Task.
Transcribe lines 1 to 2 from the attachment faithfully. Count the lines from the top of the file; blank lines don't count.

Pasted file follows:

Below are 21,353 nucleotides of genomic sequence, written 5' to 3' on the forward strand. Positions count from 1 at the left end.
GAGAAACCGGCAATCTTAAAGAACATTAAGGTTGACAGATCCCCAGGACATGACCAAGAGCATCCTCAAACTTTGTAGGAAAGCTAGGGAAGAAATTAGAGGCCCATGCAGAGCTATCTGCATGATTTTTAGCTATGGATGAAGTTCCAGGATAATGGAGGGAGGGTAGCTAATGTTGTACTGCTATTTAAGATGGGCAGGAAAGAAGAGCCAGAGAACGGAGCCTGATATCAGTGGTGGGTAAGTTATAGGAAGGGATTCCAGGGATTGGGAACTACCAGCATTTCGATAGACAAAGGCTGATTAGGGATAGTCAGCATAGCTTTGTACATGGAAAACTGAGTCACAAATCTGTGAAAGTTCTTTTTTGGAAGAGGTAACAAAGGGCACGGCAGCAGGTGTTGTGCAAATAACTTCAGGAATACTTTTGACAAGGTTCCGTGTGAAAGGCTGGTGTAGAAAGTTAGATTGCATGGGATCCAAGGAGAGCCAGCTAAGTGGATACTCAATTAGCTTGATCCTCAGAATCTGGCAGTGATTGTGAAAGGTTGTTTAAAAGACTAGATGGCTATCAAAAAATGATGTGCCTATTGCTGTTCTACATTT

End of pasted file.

Below are 21,353 nucleotides of genomic sequence, written 5' to 3' on the forward strand. Positions count from 1 at the left end.
GAGAAACCGGCAATCTTAAAGAACATTAAGGTTGACAGATCCCCAGGACATGACCAAGAGCATCCTCAAACTTTGTAGGAAAGCTAGGGAAGAAATTAGAGGCCCATGCAGAGCTATCTGCATGATTTTTAGCTATGGATGAAGTTCCAGGATAATGGAGGGAGGGTAGCTAATGTTGTACTGCTATTTAAGATGGGCAGGAAAGAAGAGCCAGAGAACGGAGCCTGATATCAGTGGTGGGTAAGTTATAGGAAGGGATTCCAGGGATTGGGAACTACCAGCATTTCGATAGACAAAGGCTGATTAGGGATAGTCAGCATAGCTTTGTACATGGAAAACTGAGTCACAAATCTGTGAAAGTTCTTTTTTGGAAGAGGTAACAAAGGGCACGGCAGCAGGTGTTGTGCAAATAACTTCAGGAATACTTTTGACAAGGTTCCGTGTGAAAGGCTGGTGTAGAAAGTTAGATTGCATGGGATCCAAGGAGAGCCAGCTAAGTGGATACTCAATTAGCTTGATCCTCAGAATCTGGCAGTGATTGTGAAAGGTTGTTTAAAAGACTAGATGGCTATCAAAAAATGATGTGCCTATTGCTGTTCTACATTT